Finally stated as negative environmental effects is that tourism presents a threat to "a region's natural and cultural resources, such as water supply, beaches, coral reefs and heritage sites, through overuse. It also causes increased pollution through traffic emissions, littering, increased sewage production and noise." (Simm, 2012)

V. Case Study Report: The Edinburgh Festivals

The Edinburgh Festival is reported as a "major calendar event for the city of Edinburgh" which has resulted in the city developing the cultural tourism and creating a cultural image for all groups of the communities. The Edinburgh Festival began in the late 1940s and has since "become a major hotspot for artists and tourists to enjoy multicultural events during the month of August each year." (The 2nd DeHaan Tourism Management Conference, 2003) The programs developed to attract visitors worldwide and which demonstrate the multicultural image of Edinburgh are included in the Edinburgh International Festival and Fringe Festival inclusive of the "Edinburgh Military Tattoo, Hogmanay celebrations, International science festival, International book festival, Jazz festival and Film festival. " (The 2nd DeHaan Tourism Management Conference, 2003)

The Edinburgh Festival includes six weeks of arts and culture. (The 2nd DeHaan Tourism Management Conference, 2003) It is reported that the Edinburgh Festival "attracts tourist from all over the world, over the last decade the cultural tourism have increased in large numbers. According to official Edinburgh International Festival Audience Research (2002): 43% of the Festival's audience comes from Edinburgh and the Lothians, 18% from the rest of Scotland, 21% from the rest of the UK and 17% from overseas. Visitors stay an average of 8 nights in Edinburgh." (The 2nd DeHaan Tourism Management Conference, 2003) Edinburgh has experienced economic growth due to the festivals and it is reported that in 1995 that Edinburgh "was outside ICCA's destination league table's top 20, yet jumped to 13th position in 1998, and in 2001 was placed 12th. This steady rise followed the opening of the EICC on 17 September 1995." (The 2nd DeHaan Tourism Management Conference, 2003)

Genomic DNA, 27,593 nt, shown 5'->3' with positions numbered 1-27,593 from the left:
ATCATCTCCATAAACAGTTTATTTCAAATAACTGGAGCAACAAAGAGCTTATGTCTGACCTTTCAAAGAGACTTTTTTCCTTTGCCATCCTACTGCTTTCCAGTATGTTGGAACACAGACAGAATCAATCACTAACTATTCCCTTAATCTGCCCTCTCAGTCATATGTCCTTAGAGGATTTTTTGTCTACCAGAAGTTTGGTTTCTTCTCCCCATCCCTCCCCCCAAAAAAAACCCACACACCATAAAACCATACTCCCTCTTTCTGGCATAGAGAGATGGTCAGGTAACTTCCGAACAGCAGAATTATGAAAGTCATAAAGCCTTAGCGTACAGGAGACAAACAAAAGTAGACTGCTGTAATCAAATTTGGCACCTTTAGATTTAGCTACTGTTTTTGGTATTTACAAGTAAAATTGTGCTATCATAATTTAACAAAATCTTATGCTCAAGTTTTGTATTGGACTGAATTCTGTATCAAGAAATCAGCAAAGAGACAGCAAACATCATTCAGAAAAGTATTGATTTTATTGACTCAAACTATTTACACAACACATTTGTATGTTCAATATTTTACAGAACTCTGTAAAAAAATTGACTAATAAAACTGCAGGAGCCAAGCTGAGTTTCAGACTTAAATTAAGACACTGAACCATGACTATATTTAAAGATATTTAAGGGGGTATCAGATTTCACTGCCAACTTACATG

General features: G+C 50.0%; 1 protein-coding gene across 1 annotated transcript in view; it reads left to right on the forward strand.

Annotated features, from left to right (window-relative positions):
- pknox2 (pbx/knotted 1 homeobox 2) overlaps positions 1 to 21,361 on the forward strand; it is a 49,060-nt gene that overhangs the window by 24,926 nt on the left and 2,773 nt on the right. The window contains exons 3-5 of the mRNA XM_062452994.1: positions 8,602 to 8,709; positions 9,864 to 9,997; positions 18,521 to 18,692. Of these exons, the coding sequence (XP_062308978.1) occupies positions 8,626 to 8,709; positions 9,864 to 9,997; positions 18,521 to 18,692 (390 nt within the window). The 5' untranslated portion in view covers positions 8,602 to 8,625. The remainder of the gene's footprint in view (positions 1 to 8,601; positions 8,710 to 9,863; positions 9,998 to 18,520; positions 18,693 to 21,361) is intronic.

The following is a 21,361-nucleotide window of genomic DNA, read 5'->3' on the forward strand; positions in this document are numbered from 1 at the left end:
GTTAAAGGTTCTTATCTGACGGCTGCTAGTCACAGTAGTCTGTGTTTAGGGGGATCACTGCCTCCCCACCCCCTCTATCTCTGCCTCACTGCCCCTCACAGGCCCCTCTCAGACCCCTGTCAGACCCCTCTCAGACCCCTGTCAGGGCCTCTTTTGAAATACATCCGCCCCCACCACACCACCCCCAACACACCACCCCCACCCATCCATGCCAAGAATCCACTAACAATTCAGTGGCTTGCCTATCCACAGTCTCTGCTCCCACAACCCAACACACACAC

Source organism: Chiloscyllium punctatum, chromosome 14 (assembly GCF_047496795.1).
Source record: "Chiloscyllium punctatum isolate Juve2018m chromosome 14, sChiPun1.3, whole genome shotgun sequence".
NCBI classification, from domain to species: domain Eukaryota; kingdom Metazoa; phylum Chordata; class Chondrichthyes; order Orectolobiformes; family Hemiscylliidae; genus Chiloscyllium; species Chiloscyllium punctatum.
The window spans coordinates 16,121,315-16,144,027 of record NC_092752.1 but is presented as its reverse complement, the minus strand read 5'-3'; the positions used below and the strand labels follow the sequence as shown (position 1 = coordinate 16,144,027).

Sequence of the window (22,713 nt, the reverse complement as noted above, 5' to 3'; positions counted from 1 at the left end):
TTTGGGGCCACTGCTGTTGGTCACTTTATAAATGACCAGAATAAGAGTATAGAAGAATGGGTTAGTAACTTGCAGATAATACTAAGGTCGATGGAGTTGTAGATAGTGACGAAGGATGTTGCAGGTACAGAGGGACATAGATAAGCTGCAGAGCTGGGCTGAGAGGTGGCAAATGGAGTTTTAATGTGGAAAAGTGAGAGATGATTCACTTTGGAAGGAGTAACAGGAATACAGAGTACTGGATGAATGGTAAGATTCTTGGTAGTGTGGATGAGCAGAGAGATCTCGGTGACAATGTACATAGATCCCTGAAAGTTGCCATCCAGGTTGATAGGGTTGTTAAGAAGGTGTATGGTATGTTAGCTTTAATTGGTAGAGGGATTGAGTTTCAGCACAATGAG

Positive impacts are realized by the city due to the spending of visitors on local goods and services however, it is reported that "soft cultural tourism does not take into account the loss of local beauty, environmental degradation and efforts it crates on the local people of the host communities through their direct and indirect involvement with tourists." (The 2nd DeHaan Tourism Management Conference, 2003)

Findings

The findings in this study have been based upon the measures as stated in the first section of this study or specifically those including (1) Physical infrastructure; (2) Environmental impacts (often linked with physical infrastructure); (3) Economic impacts; (4) Tourism destination impacts; (5) Image enhancement; (6) Social impacts; (7) Cultural impacts; (8) Political impacts; and (9) Urban renewal (Hospitality, Leisure, Sport and Tourism Network, 2007) These elements for the 'legacy' of the event or festival associated with cultural tourism and its impact on the hosting community. There are found in this study to be both negative…[continue]